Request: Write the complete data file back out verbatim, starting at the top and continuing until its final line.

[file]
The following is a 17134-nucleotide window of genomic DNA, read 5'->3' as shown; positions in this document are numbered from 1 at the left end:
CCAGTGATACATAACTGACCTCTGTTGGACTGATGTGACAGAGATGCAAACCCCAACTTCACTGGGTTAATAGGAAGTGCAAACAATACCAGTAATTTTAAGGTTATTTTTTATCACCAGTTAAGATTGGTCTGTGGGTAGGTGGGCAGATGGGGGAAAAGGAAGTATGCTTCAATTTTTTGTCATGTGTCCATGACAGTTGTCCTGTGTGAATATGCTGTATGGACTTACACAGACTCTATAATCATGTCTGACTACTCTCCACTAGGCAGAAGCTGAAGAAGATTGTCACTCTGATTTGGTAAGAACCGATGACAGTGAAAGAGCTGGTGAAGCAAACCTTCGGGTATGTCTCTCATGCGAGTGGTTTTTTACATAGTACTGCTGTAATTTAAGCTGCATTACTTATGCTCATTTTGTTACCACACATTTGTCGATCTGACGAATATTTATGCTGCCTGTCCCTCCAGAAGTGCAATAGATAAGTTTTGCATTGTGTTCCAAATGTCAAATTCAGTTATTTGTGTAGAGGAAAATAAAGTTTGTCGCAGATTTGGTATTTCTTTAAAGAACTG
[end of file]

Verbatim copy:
The following is a 17134-nucleotide window of genomic DNA, read 5'->3' as shown; positions in this document are numbered from 1 at the left end:
CCAGTGATACATAACTGACCTCTGTTGGACTGATGTGACAGAGATGCAAACCCCAACTTCACTGGGTTAATAGGAAGTGCAAACAATACCAGTAATTTTAAGGTTATTTTTTATCACCAGTTAAGATTGGTCTGTGGGTAGGTGGGCAGATGGGGGAAAAGGAAGTATGCTTCAATTTTTTGTCATGTGTCCATGACAGTTGTCCTGTGTGAATATGCTGTATGGACTTACACAGACTCTATAATCATGTCTGACTACTCTCCACTAGGCAGAAGCTGAAGAAGATTGTCACTCTGATTTGGTAAGAACCGATGACAGTGAAAGAGCTGGTGAAGCAAACCTTCGGGTATGTCTCTCATGCGAGTGGTTTTTTACATAGTACTGCTGTAATTTAAGCTGCATTACTTATGCTCATTTTGTTACCACACATTTGTCGATCTGACGAATATTTATGCTGCCTGTCCCTCCAGAAGTGCAATAGATAAGTTTTGCATTGTGTTCCAAATGTCAAATTCAGTTATTTGTGTAGAGGAAAATAAAGTTTGTCGCAGATTTGGTATTTCTTTAAAGAACTG